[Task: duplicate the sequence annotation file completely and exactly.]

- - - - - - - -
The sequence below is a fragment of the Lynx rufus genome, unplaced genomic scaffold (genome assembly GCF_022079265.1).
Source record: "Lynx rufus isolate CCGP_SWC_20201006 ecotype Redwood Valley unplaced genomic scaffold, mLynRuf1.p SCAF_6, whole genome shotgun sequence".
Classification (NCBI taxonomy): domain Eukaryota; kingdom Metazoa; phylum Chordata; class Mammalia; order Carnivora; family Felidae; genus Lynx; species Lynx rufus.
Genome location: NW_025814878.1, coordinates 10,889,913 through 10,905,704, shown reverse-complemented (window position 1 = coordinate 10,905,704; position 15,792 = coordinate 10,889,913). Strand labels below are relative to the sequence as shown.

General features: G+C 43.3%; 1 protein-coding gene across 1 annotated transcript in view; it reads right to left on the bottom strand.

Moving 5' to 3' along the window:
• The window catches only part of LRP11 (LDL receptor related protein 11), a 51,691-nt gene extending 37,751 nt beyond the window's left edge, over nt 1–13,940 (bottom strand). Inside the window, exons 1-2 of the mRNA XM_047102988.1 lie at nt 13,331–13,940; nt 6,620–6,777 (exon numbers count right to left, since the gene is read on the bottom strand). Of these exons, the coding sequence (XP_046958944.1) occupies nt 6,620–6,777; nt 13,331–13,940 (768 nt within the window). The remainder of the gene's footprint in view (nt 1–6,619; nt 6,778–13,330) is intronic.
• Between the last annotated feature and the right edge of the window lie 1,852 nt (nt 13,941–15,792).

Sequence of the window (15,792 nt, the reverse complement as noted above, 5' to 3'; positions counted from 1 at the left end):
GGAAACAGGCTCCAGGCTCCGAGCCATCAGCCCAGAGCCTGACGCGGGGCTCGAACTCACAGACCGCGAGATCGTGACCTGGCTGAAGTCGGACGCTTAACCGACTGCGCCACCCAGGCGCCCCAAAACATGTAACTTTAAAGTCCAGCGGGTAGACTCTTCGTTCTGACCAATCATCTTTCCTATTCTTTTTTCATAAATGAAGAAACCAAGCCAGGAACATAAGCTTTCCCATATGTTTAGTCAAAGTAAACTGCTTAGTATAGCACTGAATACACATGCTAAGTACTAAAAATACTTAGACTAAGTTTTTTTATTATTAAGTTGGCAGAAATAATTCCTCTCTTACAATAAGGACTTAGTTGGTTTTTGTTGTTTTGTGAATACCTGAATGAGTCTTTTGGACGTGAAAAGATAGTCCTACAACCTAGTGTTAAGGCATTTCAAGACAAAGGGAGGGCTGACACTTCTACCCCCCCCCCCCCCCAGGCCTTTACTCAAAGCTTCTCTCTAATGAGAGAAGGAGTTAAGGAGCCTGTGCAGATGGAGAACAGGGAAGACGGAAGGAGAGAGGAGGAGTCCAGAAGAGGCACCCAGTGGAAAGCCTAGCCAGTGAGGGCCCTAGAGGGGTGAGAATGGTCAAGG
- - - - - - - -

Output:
The sequence below is a fragment of the Lynx rufus genome, unplaced genomic scaffold (genome assembly GCF_022079265.1).
Source record: "Lynx rufus isolate CCGP_SWC_20201006 ecotype Redwood Valley unplaced genomic scaffold, mLynRuf1.p SCAF_6, whole genome shotgun sequence".
Classification (NCBI taxonomy): domain Eukaryota; kingdom Metazoa; phylum Chordata; class Mammalia; order Carnivora; family Felidae; genus Lynx; species Lynx rufus.
Genome location: NW_025814878.1, coordinates 10,889,913 through 10,905,704, shown reverse-complemented (window position 1 = coordinate 10,905,704; position 15,792 = coordinate 10,889,913). Strand labels below are relative to the sequence as shown.

General features: G+C 43.3%; 1 protein-coding gene across 1 annotated transcript in view; it reads right to left on the bottom strand.

Moving 5' to 3' along the window:
• The window catches only part of LRP11 (LDL receptor related protein 11), a 51,691-nt gene extending 37,751 nt beyond the window's left edge, over nt 1–13,940 (bottom strand). Inside the window, exons 1-2 of the mRNA XM_047102988.1 lie at nt 13,331–13,940; nt 6,620–6,777 (exon numbers count right to left, since the gene is read on the bottom strand). Of these exons, the coding sequence (XP_046958944.1) occupies nt 6,620–6,777; nt 13,331–13,940 (768 nt within the window). The remainder of the gene's footprint in view (nt 1–6,619; nt 6,778–13,330) is intronic.
• Between the last annotated feature and the right edge of the window lie 1,852 nt (nt 13,941–15,792).

Sequence of the window (15,792 nt, the reverse complement as noted above, 5' to 3'; positions counted from 1 at the left end):
GGAAACAGGCTCCAGGCTCCGAGCCATCAGCCCAGAGCCTGACGCGGGGCTCGAACTCACAGACCGCGAGATCGTGACCTGGCTGAAGTCGGACGCTTAACCGACTGCGCCACCCAGGCGCCCCAAAACATGTAACTTTAAAGTCCAGCGGGTAGACTCTTCGTTCTGACCAATCATCTTTCCTATTCTTTTTTCATAAATGAAGAAACCAAGCCAGGAACATAAGCTTTCCCATATGTTTAGTCAAAGTAAACTGCTTAGTATAGCACTGAATACACATGCTAAGTACTAAAAATACTTAGACTAAGTTTTTTTATTATTAAGTTGGCAGAAATAATTCCTCTCTTACAATAAGGACTTAGTTGGTTTTTGTTGTTTTGTGAATACCTGAATGAGTCTTTTGGACGTGAAAAGATAGTCCTACAACCTAGTGTTAAGGCATTTCAAGACAAAGGGAGGGCTGACACTTCTACCCCCCCCCCCCCCCAGGCCTTTACTCAAAGCTTCTCTCTAATGAGAGAAGGAGTTAAGGAGCCTGTGCAGATGGAGAACAGGGAAGACGGAAGGAGAGAGGAGGAGTCCAGAAGAGGCACCCAGTGGAAAGCCTAGCCAGTGAGGGCCCTAGAGGGGTGAGAATGGTCAAGG